Indy 500: Tony Kanaan addresses 2024 return possibility

Tony Kanaan, Arrow McLaren, Indy 500, IndyCar (Photo Credit: The Indianapolis Star)
Tony Kanaan, Arrow McLaren, Indy 500, IndyCar (Photo Credit: The Indianapolis Star) /

Tony Kanaan knows that there will be questions about his Indy 500 future after this year’s race, especially if he wins the 107th running of the race.

Indianapolis Motor Speedway fan-favorite and IndyCar champion Tony Kanaan has made 21 career starts in the Indy 500 going back to his 2002 debut with Mo Nunn Racing, and he is set to make what has been billed as his 22nd and final start in the 107th running of the race on Memorial Day Sunday.

Kanaan is set to compete for his sixth different team in this year’s running of the “Greatest Spectacle in Racing”, driving the No. 66 Chevrolet for Arrow McLaren, a car that was added just for this race.

The 48-year-old Brazilian, who won the race in 2013 with KV Racing Technology, plans to remain active in IndyCar when he retires from driving.

But he readily admits that this is officially the final “TK Last Lap” tour, after his initial plans to retire after 2020 were pushed aside — multiple times.

“Look, I actually was ready to retire, and then COVID hit,” Kanaan admitted to Beyond the Flag. “Having this place with no fans, I think it wouldn’t have done justice to them. I think this place made me. So I decided to come back [in 2021], and obviously the opportunity with Jimmie Johnson was one I couldn’t pass up with the team that we had.”

Seven-time NASCAR Cup Series champion Jimmie Johnson joined Chip Ganassi Racing in 2021 as the driver of the No. 48 Honda in the road and street course races, opening the door for Kanaan to reunite with one of his old organizations for the oval races, including the Indy 500.

“And then last year I was fine; I thought it was over,” he continued. “I thought, I didn’t announce anything because people were making fun of me! And then [McLaren CEO] Zak [Brown] called I mean, and if you talk about Zak, our friendship, we go back to 1993, we were teammates, McLaren, my ties with [Ayrton] Senna; when you talk about McLaren and Formula 1 and Senna, I mean, it was always a team that, to me, was my dream.

“And then you look at the possibilities with the good cars that we have, so you can’t pass that up. We had a really good result last year. We almost won this race. I was like, you know what? The hell with what people are gonna think! But then this is definitely the final one.”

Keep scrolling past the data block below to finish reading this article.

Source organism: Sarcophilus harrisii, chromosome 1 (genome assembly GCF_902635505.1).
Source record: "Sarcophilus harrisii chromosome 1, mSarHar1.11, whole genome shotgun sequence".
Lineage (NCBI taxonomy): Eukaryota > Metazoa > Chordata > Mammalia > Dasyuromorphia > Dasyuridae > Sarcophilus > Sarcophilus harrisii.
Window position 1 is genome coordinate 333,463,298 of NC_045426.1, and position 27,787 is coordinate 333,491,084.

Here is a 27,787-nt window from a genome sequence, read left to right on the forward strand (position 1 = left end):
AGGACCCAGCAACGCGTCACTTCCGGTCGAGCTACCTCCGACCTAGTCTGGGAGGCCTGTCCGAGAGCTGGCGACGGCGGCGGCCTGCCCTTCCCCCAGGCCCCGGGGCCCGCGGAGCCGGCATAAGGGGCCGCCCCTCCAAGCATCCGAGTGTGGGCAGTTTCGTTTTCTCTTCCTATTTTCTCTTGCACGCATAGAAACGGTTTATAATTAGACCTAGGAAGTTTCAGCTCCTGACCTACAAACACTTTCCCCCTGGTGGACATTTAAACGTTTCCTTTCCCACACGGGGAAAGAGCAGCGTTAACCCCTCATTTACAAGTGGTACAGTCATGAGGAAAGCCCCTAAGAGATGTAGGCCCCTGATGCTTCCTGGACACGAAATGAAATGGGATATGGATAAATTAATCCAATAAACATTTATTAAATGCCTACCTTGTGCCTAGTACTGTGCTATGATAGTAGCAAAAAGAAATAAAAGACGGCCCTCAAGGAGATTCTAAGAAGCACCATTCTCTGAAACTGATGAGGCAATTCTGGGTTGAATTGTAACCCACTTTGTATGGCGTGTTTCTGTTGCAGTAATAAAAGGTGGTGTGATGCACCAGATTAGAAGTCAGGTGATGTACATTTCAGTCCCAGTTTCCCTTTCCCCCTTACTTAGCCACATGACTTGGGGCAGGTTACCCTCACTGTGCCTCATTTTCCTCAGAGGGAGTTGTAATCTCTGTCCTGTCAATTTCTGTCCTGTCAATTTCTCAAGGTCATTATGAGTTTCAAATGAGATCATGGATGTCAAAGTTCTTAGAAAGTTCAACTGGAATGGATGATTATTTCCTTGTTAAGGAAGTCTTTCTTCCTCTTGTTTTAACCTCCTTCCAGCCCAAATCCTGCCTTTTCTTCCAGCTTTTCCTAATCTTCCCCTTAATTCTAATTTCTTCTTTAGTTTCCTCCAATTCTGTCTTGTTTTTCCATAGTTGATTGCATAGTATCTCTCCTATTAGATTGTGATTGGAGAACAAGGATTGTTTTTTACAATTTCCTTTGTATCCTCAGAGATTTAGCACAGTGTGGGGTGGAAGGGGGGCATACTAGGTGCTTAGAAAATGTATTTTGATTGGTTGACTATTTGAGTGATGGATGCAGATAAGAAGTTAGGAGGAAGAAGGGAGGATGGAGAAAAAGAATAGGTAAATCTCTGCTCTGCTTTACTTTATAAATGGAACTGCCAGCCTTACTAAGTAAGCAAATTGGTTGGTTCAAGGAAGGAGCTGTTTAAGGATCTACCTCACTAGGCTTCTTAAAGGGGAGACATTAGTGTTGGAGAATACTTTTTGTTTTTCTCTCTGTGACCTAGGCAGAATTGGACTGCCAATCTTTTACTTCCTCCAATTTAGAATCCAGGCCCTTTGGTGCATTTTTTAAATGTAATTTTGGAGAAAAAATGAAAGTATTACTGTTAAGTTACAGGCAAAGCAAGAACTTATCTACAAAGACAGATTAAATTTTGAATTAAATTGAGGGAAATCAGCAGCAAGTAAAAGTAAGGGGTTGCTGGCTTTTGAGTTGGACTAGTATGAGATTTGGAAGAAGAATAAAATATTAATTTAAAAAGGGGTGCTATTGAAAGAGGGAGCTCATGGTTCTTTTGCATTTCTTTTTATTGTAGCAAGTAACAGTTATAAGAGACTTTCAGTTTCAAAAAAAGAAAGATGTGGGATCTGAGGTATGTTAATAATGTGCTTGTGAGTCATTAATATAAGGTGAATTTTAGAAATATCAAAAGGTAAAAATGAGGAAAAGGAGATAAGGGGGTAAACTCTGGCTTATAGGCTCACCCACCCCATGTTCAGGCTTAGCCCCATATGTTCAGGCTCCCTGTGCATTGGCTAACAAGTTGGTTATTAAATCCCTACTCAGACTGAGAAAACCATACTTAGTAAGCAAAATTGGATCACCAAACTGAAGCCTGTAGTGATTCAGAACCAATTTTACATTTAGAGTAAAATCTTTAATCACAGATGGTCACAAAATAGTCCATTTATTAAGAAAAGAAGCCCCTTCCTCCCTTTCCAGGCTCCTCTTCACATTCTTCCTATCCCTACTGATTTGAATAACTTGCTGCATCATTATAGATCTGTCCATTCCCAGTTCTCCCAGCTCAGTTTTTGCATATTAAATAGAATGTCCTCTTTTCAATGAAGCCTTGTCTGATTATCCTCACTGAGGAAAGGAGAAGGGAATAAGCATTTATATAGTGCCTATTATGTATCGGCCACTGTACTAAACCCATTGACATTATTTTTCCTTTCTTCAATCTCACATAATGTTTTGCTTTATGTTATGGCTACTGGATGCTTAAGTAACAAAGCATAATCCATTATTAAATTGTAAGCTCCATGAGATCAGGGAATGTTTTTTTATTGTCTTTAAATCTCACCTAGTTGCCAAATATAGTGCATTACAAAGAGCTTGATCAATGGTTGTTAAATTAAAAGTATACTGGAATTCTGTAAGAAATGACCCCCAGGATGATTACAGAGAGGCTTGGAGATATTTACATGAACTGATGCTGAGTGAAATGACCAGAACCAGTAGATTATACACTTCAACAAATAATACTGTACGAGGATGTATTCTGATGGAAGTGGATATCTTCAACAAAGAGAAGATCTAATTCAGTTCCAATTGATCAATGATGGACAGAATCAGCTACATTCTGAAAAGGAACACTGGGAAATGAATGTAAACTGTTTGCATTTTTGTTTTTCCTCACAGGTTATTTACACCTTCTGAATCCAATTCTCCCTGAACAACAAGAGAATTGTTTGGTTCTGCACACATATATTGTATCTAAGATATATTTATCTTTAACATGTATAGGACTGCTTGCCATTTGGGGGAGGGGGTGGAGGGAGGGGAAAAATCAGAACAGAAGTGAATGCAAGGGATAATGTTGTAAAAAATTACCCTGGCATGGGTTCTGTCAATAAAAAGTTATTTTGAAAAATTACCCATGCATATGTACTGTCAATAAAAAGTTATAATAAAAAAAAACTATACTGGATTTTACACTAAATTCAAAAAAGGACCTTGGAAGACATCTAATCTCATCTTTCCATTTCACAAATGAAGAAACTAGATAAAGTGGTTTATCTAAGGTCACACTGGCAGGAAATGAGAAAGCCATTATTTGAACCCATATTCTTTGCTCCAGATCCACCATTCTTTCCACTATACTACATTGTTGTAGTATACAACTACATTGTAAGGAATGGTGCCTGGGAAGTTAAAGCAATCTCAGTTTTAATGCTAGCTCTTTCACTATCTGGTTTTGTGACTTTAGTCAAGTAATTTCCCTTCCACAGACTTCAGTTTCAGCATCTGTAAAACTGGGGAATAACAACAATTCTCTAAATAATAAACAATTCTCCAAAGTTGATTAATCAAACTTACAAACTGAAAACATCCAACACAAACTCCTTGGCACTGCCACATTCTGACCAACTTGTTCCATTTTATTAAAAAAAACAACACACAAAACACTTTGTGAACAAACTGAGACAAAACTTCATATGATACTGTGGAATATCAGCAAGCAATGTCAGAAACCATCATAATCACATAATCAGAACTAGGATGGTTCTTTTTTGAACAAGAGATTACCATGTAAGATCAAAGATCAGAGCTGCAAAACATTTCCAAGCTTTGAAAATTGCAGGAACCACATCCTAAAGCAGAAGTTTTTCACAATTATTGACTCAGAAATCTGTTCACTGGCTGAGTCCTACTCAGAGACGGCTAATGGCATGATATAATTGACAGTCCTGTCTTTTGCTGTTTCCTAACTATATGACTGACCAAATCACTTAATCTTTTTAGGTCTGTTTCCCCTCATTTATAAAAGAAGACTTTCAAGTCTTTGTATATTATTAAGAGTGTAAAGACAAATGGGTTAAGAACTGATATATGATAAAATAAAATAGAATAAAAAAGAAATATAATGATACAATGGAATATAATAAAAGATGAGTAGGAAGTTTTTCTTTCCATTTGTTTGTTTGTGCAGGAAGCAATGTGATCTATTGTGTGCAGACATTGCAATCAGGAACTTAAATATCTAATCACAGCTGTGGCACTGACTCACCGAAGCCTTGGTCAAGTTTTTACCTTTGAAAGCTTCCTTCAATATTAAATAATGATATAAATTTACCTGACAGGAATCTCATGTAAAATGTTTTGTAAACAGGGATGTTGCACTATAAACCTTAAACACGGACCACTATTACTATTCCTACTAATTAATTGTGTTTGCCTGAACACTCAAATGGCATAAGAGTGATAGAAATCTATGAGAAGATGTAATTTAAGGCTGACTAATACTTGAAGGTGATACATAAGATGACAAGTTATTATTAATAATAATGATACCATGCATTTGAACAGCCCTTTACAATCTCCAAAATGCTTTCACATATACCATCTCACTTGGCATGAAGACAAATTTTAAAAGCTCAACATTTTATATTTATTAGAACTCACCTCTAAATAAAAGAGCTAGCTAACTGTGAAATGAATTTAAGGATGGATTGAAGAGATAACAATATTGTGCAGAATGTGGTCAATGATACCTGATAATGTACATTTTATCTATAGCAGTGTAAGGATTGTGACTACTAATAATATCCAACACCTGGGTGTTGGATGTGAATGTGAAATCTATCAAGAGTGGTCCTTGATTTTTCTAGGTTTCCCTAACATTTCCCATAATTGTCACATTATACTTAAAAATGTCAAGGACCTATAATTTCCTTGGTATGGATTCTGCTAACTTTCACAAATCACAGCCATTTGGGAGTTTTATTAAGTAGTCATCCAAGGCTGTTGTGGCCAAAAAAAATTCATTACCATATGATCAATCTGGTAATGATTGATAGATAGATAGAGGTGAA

Kanaan finished in third place last year, between Arrow McLaren drivers Pato O’Ward and Felix Rosenqvist in second and fourth, respectively. Fifth place finisher Alexander Rossi is now with Arrow McLaren himself.

While Tony Kanaan mentioned that this is “definitely” the last one, he did touch on the possibility of a 2024 Indy 500 entry, however.

And we didn’t even have to ask.

“I know the question would be, well, what about if you win?” he continued.

It’s an interesting point to consider. On one hand, a win in his final start would be a perfect sendoff. On another, what does one leave in the tank by retiring immediately after winning?

“If I win, I’ll either drop the mic, or is Zak is gonna have a big problem,” he joked. “Because we have Kyle Larson coming for next year and I don’t think Kyle is willing to step out. But I’m fine. I mean, again, I think it’s safe to say this is the last one.”

Larson, the 2021 NASCAR Cup Series champion, has a deal to run the Indy 500 in what is currently Kanaan’s one-off entry for Arrow McLaren in both 2024 and 2025.

Larson was ultimately selected over two-time champion Kyle Busch, who recently admitted that the door may very well be closed on potential Indy 500 opportunities.

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This year’s Indy 500 is set to be broadcast live on NBC from Indianapolis Motor Speedway starting at 11:00 a.m. ET on Sunday, May 28. Begin a free trial of FuboTV and don’t miss it!